Urinary incontinence is seldom discussed because bladder leakage and control are one of those ‘shhh’ signs. But they’re very real and can be especially distressing. You could choose a pelvic floor trainer to help or Kegel exercises are also extremely helpful. However, most of us don’t do them correctly. There are also laser medical treatments available. Learn more about them on episode #105 of the Women On Fire podcast UTIs may also become more common due to lowered pH in the vagina. Research shows that the supplement D-Mannose may be as effective as antibiotics for treating this. This is extremely good news as antibiotic use can disrupt gut flora.
Along with sleep disruption and night sweats insomnia can become an issue during perimenopause. In fact, studies have shown this can affect 50% of women in perimenopause. It’s to do with the pineal gland in the brain that works with our circadian rhythm or our 24-7 sleep/wake cycle. Furthermore, this gland also releases the hormone melatonin which helps the body realise it’s time to prepare for sleep around 9pm. However, hormonal shifts and lifestyle habits can disrupt this.
20. Irregular or rapid heartbeat
This one gives new meaning to the phrase ‘be still my beating heart’, but it’s quite a common perimenopausal sign. As with so many of the signs and symptoms of perimenopause the decline of estrogen is usually behind it as lower levels of have a direct effect on the heart and blood pressure. As a result, the stress hormone cortisol rises and heart palpitations can be one of the by-products of high cortisol.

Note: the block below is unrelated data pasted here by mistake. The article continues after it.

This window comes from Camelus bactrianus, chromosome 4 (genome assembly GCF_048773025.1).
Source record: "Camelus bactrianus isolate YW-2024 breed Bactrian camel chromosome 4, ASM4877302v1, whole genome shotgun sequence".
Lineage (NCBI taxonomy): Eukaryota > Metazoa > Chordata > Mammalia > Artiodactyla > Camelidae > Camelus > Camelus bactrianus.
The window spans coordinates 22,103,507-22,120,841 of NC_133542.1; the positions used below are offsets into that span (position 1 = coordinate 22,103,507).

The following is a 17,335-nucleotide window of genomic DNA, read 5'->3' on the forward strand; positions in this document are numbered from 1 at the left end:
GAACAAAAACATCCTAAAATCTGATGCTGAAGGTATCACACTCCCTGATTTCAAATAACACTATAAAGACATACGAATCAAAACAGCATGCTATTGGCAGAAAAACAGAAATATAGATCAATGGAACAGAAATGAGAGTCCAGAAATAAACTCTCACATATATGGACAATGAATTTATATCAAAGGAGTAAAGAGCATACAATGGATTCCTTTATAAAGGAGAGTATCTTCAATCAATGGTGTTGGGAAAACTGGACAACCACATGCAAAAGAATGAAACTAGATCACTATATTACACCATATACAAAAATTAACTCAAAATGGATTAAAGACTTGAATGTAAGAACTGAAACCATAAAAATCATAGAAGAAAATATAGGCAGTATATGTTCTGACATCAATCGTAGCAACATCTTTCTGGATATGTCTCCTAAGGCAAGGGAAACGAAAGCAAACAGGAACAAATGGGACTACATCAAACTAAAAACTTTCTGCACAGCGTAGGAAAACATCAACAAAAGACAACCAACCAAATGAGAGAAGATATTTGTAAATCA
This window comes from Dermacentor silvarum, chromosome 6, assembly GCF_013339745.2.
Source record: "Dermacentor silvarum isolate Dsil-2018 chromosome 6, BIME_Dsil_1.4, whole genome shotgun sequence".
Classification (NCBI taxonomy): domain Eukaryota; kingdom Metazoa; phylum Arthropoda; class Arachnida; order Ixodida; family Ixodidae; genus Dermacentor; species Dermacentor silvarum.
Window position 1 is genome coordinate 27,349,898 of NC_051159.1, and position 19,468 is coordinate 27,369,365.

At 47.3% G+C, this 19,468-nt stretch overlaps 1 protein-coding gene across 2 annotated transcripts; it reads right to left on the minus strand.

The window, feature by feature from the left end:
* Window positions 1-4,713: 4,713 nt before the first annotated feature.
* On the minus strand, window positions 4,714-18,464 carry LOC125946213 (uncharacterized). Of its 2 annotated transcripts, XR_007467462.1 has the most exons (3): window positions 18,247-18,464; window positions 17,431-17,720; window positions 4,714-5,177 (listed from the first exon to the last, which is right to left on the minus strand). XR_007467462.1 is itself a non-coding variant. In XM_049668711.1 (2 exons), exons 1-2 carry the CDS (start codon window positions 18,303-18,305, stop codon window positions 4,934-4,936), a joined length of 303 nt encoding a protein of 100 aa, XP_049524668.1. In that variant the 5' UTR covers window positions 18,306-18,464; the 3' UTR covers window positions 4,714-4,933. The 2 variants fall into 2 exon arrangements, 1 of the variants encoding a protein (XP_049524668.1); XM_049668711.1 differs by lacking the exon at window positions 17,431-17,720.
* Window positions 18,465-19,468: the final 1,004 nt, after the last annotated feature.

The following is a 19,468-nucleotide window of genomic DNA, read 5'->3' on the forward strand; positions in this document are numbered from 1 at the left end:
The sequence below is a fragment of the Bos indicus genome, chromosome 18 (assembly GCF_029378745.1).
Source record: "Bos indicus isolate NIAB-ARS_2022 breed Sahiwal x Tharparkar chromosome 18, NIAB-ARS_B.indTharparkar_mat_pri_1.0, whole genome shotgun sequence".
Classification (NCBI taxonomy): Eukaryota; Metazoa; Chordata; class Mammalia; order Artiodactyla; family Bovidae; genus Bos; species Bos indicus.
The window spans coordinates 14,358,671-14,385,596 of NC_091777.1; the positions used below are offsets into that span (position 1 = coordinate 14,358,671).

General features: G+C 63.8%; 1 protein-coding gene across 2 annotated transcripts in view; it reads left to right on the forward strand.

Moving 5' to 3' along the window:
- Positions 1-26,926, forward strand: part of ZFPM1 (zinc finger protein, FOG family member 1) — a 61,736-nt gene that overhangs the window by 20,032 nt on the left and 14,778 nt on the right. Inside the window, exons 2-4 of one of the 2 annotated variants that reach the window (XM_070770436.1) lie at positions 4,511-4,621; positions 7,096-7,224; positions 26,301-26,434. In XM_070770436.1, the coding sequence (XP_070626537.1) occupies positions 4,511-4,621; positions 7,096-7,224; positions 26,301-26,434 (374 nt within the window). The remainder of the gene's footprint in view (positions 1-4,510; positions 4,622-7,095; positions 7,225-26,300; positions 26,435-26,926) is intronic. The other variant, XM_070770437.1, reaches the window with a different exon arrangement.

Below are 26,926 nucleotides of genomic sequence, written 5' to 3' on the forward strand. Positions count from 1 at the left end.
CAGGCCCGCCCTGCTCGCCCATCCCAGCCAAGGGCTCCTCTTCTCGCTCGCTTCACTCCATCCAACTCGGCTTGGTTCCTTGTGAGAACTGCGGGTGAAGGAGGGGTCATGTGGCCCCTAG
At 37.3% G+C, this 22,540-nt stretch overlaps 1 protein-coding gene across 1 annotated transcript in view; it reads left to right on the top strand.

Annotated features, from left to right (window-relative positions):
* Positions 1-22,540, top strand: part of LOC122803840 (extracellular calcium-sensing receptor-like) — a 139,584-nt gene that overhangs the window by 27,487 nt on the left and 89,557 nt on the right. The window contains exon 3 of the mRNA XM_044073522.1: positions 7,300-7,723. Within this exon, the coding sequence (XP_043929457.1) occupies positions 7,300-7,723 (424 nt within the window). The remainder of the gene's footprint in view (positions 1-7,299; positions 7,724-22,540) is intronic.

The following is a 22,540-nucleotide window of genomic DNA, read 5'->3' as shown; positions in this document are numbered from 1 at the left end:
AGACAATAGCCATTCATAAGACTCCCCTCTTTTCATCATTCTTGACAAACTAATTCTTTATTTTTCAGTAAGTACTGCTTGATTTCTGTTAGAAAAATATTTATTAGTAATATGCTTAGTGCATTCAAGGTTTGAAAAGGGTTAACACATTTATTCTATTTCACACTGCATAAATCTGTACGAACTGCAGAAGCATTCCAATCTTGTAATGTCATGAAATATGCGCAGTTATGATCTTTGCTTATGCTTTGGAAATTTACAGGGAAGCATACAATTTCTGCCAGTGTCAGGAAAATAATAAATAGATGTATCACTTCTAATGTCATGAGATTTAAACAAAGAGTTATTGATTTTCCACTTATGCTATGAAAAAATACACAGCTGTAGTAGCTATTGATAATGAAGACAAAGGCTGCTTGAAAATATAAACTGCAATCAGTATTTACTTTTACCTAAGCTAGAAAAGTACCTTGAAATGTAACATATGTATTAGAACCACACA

21. Irregular periods
Menstrual irregularity is often the first sign of perimenopause. Indeed, periods may become shorter or longer, lighter or heavier. And in some instances women may experience extremely heavy bleeding during their period. A typical menstrual cycle is defined as ranging from 21-35 days with menstrual flow lasting for 3-5 days. The definition of irregular periods is when a woman experiences an alteration in their typical menstrual cycle that continue for several months.